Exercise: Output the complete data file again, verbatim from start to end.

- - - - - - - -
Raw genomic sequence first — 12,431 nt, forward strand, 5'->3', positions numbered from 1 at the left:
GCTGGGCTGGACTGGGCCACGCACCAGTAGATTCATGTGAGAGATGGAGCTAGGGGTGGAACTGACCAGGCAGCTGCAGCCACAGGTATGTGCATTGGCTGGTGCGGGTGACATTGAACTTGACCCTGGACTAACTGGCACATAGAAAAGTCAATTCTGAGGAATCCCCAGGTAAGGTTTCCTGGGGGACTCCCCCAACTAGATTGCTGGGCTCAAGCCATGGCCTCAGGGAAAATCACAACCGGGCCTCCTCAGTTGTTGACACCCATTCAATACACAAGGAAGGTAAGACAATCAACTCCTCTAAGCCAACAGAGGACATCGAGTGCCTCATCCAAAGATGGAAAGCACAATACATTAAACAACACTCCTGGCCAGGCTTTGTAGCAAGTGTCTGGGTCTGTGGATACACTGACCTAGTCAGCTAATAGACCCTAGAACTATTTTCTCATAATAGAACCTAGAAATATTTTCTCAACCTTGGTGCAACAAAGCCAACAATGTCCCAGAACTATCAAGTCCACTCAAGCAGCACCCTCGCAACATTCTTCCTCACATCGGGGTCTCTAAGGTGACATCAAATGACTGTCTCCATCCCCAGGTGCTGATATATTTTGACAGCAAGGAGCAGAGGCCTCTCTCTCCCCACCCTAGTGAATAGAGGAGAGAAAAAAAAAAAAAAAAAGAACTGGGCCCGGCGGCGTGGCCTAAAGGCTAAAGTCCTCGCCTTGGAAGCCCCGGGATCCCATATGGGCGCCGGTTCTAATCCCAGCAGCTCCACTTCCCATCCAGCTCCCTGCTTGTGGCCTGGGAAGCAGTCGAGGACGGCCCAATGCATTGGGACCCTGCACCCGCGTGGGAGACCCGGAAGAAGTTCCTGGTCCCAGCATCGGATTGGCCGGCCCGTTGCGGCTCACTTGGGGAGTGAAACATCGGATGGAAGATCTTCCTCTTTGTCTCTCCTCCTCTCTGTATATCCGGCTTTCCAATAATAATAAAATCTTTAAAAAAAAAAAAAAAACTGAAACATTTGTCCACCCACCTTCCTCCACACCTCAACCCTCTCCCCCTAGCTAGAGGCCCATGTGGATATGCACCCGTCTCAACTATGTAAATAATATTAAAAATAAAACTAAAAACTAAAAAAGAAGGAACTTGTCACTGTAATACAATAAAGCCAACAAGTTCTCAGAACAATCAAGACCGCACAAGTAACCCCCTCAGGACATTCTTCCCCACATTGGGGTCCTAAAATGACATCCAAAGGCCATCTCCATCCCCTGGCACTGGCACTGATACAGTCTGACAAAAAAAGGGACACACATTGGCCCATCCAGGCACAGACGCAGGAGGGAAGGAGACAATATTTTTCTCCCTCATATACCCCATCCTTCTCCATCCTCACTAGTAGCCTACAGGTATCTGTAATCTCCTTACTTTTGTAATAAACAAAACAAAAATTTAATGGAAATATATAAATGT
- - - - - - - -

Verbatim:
Raw genomic sequence first — 12,431 nt, forward strand, 5'->3', positions numbered from 1 at the left:
GCTGGGCTGGACTGGGCCACGCACCAGTAGATTCATGTGAGAGATGGAGCTAGGGGTGGAACTGACCAGGCAGCTGCAGCCACAGGTATGTGCATTGGCTGGTGCGGGTGACATTGAACTTGACCCTGGACTAACTGGCACATAGAAAAGTCAATTCTGAGGAATCCCCAGGTAAGGTTTCCTGGGGGACTCCCCCAACTAGATTGCTGGGCTCAAGCCATGGCCTCAGGGAAAATCACAACCGGGCCTCCTCAGTTGTTGACACCCATTCAATACACAAGGAAGGTAAGACAATCAACTCCTCTAAGCCAACAGAGGACATCGAGTGCCTCATCCAAAGATGGAAAGCACAATACATTAAACAACACTCCTGGCCAGGCTTTGTAGCAAGTGTCTGGGTCTGTGGATACACTGACCTAGTCAGCTAATAGACCCTAGAACTATTTTCTCATAATAGAACCTAGAAATATTTTCTCAACCTTGGTGCAACAAAGCCAACAATGTCCCAGAACTATCAAGTCCACTCAAGCAGCACCCTCGCAACATTCTTCCTCACATCGGGGTCTCTAAGGTGACATCAAATGACTGTCTCCATCCCCAGGTGCTGATATATTTTGACAGCAAGGAGCAGAGGCCTCTCTCTCCCCACCCTAGTGAATAGAGGAGAGAAAAAAAAAAAAAAAAAGAACTGGGCCCGGCGGCGTGGCCTAAAGGCTAAAGTCCTCGCCTTGGAAGCCCCGGGATCCCATATGGGCGCCGGTTCTAATCCCAGCAGCTCCACTTCCCATCCAGCTCCCTGCTTGTGGCCTGGGAAGCAGTCGAGGACGGCCCAATGCATTGGGACCCTGCACCCGCGTGGGAGACCCGGAAGAAGTTCCTGGTCCCAGCATCGGATTGGCCGGCCCGTTGCGGCTCACTTGGGGAGTGAAACATCGGATGGAAGATCTTCCTCTTTGTCTCTCCTCCTCTCTGTATATCCGGCTTTCCAATAATAATAAAATCTTTAAAAAAAAAAAAAAAACTGAAACATTTGTCCACCCACCTTCCTCCACACCTCAACCCTCTCCCCCTAGCTAGAGGCCCATGTGGATATGCACCCGTCTCAACTATGTAAATAATATTAAAAATAAAACTAAAAACTAAAAAAGAAGGAACTTGTCACTGTAATACAATAAAGCCAACAAGTTCTCAGAACAATCAAGACCGCACAAGTAACCCCCTCAGGACATTCTTCCCCACATTGGGGTCCTAAAATGACATCCAAAGGCCATCTCCATCCCCTGGCACTGGCACTGATACAGTCTGACAAAAAAAGGGACACACATTGGCCCATCCAGGCACAGACGCAGGAGGGAAGGAGACAATATTTTTCTCCCTCATATACCCCATCCTTCTCCATCCTCACTAGTAGCCTACAGGTATCTGTAATCTCCTTACTTTTGTAATAAACAAAACAAAAATTTAATGGAAATATATAAATGT